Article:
Hard on the heels of the Memorandum of Understanding (MoU) between the Sri Lanka Freedom Party (SLFP) headed by President Maithripala Sirisena and the United National Party (UNP) led by Prime Minister Ranil Wickremesinghe on the so-called National Government having lapsed on December 31, the President on Wednesday made public the findings of the report of the Presidential Commission on Central Bank bond scam, to the utter disappointment of the UNP.
The personal interest taken by the President to make the findings of the report public would surely have hurt the leaders of the UNP and worsened the already strained relationship of the two partners of governance, as the report incriminates directly and indirectly some of the leaders of the UNP for one of the biggest frauds in the Sri Lankan history.
Worse, the report is being released during the height of the campaign of an election at which parties led by the President and Prime Minister are contesting.
Also the Sri Lankan voter has a slavish mindset, which is always prepared to justify any crime committed by the leaders of his/her party
It is not clear as to what the direct impact of the findings of the report on the general voter, given the intricacy of bond transactions in general and the findings of the report in particular to the voter.
Also the Sri Lankan voter has a slavish mindset, which is always prepared to justify any crime committed by the leaders of his/her party.
Yet, the report can have some bearing on the educated people who voted for the UNP at the last Parliamentary elections.
However, it is too early to conclude that all wrongdoers including former Central Bank Governor Arjuna Mahendran, his son-in-law Arjun Aloysius and former Finance Minister Ravi Karunanayake, as named by the report, would be punished or the more than Rs. 11 billion allegedly plundered through the controversial bond transaction, would be recovered by the Central Bank, given the Sri Lankan history against corruption.
The report is being released during the height of the campaign of an election at which parties led by the President and Prime Minister are contesting
It is noteworthy to remind that there had been criticisms even on some of the proceedings of this Commission as well.
Basically, Sri Lanka’s track record on Commissions of Inquiry has been disappointing and dismal.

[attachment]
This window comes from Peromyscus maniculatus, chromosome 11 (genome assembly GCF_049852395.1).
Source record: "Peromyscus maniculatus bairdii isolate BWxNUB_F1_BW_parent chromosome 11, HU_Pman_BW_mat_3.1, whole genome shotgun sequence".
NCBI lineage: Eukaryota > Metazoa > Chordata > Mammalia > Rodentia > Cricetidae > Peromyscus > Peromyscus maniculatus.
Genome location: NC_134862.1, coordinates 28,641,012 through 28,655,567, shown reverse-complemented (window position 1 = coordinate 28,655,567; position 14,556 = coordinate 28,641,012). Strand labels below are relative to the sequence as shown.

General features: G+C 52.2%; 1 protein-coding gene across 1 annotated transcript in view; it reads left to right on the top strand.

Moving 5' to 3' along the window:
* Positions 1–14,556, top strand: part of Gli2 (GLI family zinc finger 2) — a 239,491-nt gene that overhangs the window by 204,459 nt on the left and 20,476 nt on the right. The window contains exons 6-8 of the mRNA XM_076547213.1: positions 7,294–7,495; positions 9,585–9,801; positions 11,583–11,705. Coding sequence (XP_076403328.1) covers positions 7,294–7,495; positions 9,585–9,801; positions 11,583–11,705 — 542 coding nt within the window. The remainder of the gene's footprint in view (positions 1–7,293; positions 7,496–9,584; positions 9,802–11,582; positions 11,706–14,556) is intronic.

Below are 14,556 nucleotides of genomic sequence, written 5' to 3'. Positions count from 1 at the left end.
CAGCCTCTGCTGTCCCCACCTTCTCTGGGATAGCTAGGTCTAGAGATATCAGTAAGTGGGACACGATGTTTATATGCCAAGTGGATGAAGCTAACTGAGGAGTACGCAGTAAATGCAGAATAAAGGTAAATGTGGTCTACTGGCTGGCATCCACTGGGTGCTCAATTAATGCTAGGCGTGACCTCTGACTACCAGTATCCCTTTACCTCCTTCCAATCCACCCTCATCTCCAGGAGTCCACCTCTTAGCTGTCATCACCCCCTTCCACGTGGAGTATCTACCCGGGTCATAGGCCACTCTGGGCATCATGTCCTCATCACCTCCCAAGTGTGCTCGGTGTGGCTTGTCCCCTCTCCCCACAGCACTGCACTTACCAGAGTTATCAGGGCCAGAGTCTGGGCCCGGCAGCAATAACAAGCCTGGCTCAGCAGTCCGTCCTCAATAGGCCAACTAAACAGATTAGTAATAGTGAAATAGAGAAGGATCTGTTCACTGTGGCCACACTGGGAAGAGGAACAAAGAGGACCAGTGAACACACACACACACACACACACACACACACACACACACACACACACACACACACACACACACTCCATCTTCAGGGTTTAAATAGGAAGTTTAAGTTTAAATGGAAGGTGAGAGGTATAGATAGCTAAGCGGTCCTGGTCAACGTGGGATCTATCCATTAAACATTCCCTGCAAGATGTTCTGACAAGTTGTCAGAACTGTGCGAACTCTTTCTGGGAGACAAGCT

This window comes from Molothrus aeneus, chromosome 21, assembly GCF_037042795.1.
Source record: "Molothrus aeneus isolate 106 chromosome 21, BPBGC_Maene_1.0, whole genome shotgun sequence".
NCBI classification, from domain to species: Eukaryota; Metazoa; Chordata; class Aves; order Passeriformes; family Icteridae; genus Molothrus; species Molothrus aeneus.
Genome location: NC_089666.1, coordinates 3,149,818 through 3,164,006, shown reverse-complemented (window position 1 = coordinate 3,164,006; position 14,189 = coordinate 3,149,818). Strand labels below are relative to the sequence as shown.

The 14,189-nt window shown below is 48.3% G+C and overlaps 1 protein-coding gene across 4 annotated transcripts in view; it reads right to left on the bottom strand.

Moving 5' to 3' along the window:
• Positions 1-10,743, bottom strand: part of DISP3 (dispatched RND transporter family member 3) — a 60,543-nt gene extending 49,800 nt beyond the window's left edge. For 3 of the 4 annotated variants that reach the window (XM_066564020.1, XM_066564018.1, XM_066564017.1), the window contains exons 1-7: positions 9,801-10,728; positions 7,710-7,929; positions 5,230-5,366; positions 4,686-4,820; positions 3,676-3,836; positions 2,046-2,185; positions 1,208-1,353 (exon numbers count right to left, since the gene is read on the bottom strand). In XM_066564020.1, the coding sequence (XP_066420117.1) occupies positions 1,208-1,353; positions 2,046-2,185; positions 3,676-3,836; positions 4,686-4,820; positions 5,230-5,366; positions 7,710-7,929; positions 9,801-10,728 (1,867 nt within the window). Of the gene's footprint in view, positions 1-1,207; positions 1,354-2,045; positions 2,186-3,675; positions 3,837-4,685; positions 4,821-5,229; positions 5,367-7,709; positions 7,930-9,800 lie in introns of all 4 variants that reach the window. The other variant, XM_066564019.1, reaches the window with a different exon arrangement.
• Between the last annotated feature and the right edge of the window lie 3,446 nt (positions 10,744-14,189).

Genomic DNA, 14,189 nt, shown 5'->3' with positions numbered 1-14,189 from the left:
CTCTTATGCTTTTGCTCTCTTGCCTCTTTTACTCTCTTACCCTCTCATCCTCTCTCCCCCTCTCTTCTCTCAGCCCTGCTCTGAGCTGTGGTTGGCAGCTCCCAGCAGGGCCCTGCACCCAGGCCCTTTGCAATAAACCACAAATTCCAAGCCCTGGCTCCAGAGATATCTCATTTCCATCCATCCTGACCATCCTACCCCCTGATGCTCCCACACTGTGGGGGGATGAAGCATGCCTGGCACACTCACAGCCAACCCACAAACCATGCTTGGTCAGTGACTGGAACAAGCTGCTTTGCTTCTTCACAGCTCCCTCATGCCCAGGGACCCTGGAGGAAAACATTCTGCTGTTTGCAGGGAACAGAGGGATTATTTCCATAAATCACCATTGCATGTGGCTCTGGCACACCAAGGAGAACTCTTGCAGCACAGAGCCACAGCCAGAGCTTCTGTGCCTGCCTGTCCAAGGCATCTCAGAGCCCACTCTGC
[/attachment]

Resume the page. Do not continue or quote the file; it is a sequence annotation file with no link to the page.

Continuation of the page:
Many past Commissions, as with the case of the Bond Commission, had made startling revelations during their proceedings, but ended up in flops.
Of around fifteen various Commissions that had been appointed by various governments since early 1960s, no justice has been meted out to anybody who had been suffered due to the incidents that had prompted the appointment of those commissions.
Nor was the legal system of the country benefitted by the findings of those Commissions.
The Commissions on the death of former Prime Minister S.W.R.D. Bandaranaike, 1977 ethnic violence (The Sansoni Commission), killing of 67 civilians in Kokkattichcholai, in the Eastern Province in 1991, Batalanda Torture Chambers during JVP’s second insurrection in 1988/89, Killing of inmates of Bindunuwewa Rehabilitation Centre in 2000, ethnic violence in 1981, several Commissions on disappearances of people during armed conflicts and the commission on the failure of the Cease Fire Agreement of 2002 (Lessons Learnt and Reconciliation Commission - LLRC) were the major Commissions appointed during the past 50 years in the country.
It is not clear as to what the direct impact of the findings of the report on the general voter, given the intricacy of bond transactions in general and the findings of the report in particular to the voter
The reports of all these Commissions were swept under the carpet by all Governments.
The Commissions on disappearance of people during armed conflicts were the worst in respect of the findings and follow up remedial actions.
There had been nine commissions inquired into the disappearances of people during the armed conflicts in the south as well as the north since 1991.